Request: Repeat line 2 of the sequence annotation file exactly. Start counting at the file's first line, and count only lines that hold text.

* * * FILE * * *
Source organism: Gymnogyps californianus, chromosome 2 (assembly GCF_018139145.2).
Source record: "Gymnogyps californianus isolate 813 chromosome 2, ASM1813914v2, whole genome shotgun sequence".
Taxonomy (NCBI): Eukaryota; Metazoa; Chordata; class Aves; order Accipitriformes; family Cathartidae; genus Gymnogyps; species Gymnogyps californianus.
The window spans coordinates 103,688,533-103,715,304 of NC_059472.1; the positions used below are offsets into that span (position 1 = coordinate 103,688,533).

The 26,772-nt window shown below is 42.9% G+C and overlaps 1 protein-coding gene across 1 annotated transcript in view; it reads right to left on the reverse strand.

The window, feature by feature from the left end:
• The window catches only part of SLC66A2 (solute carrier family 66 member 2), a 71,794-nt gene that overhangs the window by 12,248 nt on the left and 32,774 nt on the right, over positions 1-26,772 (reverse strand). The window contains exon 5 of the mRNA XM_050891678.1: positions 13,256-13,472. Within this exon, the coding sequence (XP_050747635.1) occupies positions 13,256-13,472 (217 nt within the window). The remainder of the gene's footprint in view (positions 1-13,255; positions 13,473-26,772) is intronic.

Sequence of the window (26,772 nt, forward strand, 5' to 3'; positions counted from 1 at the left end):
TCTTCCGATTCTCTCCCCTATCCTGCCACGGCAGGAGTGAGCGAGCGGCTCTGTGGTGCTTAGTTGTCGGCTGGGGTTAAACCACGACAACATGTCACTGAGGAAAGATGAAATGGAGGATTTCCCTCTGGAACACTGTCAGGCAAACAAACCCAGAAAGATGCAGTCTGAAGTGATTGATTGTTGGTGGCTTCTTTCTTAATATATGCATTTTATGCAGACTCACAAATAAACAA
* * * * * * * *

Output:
Source record: "Gymnogyps californianus isolate 813 chromosome 2, ASM1813914v2, whole genome shotgun sequence".